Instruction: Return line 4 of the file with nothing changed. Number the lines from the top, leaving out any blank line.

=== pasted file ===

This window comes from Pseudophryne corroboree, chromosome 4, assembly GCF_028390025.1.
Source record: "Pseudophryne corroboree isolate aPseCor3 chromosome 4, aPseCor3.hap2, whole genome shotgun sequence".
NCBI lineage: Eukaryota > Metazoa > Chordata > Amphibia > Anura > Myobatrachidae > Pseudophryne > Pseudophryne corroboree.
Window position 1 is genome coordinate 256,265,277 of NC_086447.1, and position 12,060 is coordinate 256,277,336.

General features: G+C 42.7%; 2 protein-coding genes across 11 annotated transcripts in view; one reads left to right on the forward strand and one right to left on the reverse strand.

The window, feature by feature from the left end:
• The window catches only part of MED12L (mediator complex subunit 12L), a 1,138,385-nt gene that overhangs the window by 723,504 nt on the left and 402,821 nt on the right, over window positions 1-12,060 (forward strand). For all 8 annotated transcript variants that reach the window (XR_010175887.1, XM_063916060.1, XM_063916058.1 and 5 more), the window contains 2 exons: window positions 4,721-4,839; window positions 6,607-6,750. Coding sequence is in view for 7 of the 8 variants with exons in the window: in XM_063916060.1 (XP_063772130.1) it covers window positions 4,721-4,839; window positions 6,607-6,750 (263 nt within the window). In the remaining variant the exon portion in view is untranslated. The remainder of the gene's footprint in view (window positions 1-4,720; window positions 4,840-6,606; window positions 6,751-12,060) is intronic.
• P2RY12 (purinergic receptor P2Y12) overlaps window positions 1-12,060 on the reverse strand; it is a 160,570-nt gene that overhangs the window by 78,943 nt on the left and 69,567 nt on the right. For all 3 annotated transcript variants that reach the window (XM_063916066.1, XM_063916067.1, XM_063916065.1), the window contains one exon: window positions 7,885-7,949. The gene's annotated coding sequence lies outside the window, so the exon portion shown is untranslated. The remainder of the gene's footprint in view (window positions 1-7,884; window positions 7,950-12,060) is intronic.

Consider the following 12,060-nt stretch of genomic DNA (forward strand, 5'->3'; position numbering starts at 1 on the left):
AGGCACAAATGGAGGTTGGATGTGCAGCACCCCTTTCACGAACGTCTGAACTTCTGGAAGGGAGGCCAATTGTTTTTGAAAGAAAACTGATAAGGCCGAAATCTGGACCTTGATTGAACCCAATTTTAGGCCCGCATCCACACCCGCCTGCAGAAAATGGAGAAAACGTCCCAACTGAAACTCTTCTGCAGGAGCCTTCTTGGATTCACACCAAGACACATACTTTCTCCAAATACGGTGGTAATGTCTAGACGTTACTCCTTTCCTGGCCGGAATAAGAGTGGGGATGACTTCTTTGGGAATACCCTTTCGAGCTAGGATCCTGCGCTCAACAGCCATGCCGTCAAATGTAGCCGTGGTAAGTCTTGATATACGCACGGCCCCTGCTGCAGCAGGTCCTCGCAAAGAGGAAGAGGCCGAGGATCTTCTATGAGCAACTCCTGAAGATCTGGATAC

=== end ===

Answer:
Window position 1 is genome coordinate 256,265,277 of NC_086447.1, and position 12,060 is coordinate 256,277,336.